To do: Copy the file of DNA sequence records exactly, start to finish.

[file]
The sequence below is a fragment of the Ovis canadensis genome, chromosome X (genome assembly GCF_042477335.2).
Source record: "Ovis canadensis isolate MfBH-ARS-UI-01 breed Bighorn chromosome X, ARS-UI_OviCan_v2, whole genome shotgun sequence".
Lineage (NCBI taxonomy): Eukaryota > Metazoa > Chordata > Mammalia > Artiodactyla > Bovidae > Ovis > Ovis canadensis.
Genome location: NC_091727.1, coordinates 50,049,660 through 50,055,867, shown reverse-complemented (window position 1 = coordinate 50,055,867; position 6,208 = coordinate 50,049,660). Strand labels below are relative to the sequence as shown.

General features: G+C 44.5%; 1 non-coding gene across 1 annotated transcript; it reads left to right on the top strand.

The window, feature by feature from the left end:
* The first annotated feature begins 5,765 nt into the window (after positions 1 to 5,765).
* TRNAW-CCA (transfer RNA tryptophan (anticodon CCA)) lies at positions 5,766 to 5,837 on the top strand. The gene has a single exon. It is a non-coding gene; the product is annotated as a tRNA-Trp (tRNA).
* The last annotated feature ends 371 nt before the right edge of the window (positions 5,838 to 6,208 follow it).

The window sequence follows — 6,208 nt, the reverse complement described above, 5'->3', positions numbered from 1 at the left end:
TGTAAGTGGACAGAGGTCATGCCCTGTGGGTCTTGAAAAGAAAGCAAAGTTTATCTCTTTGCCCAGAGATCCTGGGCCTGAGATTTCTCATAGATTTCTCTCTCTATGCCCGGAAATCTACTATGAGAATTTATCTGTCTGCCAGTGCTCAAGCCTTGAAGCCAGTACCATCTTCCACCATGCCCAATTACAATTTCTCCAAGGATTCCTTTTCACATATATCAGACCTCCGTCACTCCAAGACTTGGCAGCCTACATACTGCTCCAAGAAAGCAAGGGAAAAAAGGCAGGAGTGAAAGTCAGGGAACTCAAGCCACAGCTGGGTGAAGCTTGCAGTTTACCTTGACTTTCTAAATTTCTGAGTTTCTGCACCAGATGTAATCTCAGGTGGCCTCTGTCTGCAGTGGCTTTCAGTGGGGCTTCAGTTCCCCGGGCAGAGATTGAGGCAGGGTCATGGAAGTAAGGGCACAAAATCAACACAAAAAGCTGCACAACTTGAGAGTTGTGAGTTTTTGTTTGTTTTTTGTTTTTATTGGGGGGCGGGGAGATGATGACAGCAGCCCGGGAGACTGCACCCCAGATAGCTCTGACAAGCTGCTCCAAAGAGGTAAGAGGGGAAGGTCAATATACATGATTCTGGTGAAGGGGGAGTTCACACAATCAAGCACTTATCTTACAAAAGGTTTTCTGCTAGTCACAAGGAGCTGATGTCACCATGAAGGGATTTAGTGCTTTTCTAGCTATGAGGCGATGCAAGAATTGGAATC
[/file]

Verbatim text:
The sequence below is a fragment of the Ovis canadensis genome, chromosome X (genome assembly GCF_042477335.2).
Source record: "Ovis canadensis isolate MfBH-ARS-UI-01 breed Bighorn chromosome X, ARS-UI_OviCan_v2, whole genome shotgun sequence".
Lineage (NCBI taxonomy): Eukaryota > Metazoa > Chordata > Mammalia > Artiodactyla > Bovidae > Ovis > Ovis canadensis.
Genome location: NC_091727.1, coordinates 50,049,660 through 50,055,867, shown reverse-complemented (window position 1 = coordinate 50,055,867; position 6,208 = coordinate 50,049,660). Strand labels below are relative to the sequence as shown.

General features: G+C 44.5%; 1 non-coding gene across 1 annotated transcript; it reads left to right on the top strand.

The window, feature by feature from the left end:
* The first annotated feature begins 5,765 nt into the window (after positions 1 to 5,765).
* TRNAW-CCA (transfer RNA tryptophan (anticodon CCA)) lies at positions 5,766 to 5,837 on the top strand. The gene has a single exon. It is a non-coding gene; the product is annotated as a tRNA-Trp (tRNA).
* The last annotated feature ends 371 nt before the right edge of the window (positions 5,838 to 6,208 follow it).

The window sequence follows — 6,208 nt, the reverse complement described above, 5'->3', positions numbered from 1 at the left end:
TGTAAGTGGACAGAGGTCATGCCCTGTGGGTCTTGAAAAGAAAGCAAAGTTTATCTCTTTGCCCAGAGATCCTGGGCCTGAGATTTCTCATAGATTTCTCTCTCTATGCCCGGAAATCTACTATGAGAATTTATCTGTCTGCCAGTGCTCAAGCCTTGAAGCCAGTACCATCTTCCACCATGCCCAATTACAATTTCTCCAAGGATTCCTTTTCACATATATCAGACCTCCGTCACTCCAAGACTTGGCAGCCTACATACTGCTCCAAGAAAGCAAGGGAAAAAAGGCAGGAGTGAAAGTCAGGGAACTCAAGCCACAGCTGGGTGAAGCTTGCAGTTTACCTTGACTTTCTAAATTTCTGAGTTTCTGCACCAGATGTAATCTCAGGTGGCCTCTGTCTGCAGTGGCTTTCAGTGGGGCTTCAGTTCCCCGGGCAGAGATTGAGGCAGGGTCATGGAAGTAAGGGCACAAAATCAACACAAAAAGCTGCACAACTTGAGAGTTGTGAGTTTTTGTTTGTTTTTTGTTTTTATTGGGGGGCGGGGAGATGATGACAGCAGCCCGGGAGACTGCACCCCAGATAGCTCTGACAAGCTGCTCCAAAGAGGTAAGAGGGGAAGGTCAATATACATGATTCTGGTGAAGGGGGAGTTCACACAATCAAGCACTTATCTTACAAAAGGTTTTCTGCTAGTCACAAGGAGCTGATGTCACCATGAAGGGATTTAGTGCTTTTCTAGCTATGAGGCGATGCAAGAATTGGAATC